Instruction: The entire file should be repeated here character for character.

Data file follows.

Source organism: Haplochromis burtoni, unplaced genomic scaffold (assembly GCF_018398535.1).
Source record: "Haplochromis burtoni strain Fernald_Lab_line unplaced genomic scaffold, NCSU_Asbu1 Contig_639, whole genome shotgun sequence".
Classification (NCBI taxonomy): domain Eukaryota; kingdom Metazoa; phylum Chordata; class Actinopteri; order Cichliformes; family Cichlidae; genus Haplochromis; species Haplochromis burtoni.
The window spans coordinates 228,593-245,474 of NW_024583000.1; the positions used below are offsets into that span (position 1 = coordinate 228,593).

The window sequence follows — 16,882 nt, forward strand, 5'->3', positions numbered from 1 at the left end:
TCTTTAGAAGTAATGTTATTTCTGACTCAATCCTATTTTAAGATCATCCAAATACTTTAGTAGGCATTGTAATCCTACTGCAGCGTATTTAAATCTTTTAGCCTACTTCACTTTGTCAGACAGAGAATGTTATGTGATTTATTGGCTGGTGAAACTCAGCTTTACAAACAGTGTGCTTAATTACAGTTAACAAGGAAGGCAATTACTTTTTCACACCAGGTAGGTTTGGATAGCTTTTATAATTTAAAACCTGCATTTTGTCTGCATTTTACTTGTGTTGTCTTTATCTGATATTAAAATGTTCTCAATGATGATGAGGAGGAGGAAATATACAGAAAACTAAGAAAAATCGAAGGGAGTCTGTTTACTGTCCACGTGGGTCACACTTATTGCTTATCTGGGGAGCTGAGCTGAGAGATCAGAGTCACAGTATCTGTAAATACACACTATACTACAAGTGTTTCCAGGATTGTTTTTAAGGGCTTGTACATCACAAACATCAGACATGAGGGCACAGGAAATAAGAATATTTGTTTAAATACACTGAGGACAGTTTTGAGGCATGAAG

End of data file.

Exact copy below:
Source organism: Haplochromis burtoni, unplaced genomic scaffold (assembly GCF_018398535.1).
Source record: "Haplochromis burtoni strain Fernald_Lab_line unplaced genomic scaffold, NCSU_Asbu1 Contig_639, whole genome shotgun sequence".
Classification (NCBI taxonomy): domain Eukaryota; kingdom Metazoa; phylum Chordata; class Actinopteri; order Cichliformes; family Cichlidae; genus Haplochromis; species Haplochromis burtoni.
The window spans coordinates 228,593-245,474 of NW_024583000.1; the positions used below are offsets into that span (position 1 = coordinate 228,593).

The window sequence follows — 16,882 nt, forward strand, 5'->3', positions numbered from 1 at the left end:
TCTTTAGAAGTAATGTTATTTCTGACTCAATCCTATTTTAAGATCATCCAAATACTTTAGTAGGCATTGTAATCCTACTGCAGCGTATTTAAATCTTTTAGCCTACTTCACTTTGTCAGACAGAGAATGTTATGTGATTTATTGGCTGGTGAAACTCAGCTTTACAAACAGTGTGCTTAATTACAGTTAACAAGGAAGGCAATTACTTTTTCACACCAGGTAGGTTTGGATAGCTTTTATAATTTAAAACCTGCATTTTGTCTGCATTTTACTTGTGTTGTCTTTATCTGATATTAAAATGTTCTCAATGATGATGAGGAGGAGGAAATATACAGAAAACTAAGAAAAATCGAAGGGAGTCTGTTTACTGTCCACGTGGGTCACACTTATTGCTTATCTGGGGAGCTGAGCTGAGAGATCAGAGTCACAGTATCTGTAAATACACACTATACTACAAGTGTTTCCAGGATTGTTTTTAAGGGCTTGTACATCACAAACATCAGACATGAGGGCACAGGAAATAAGAATATTTGTTTAAATACACTGAGGACAGTTTTGAGGCATGAAG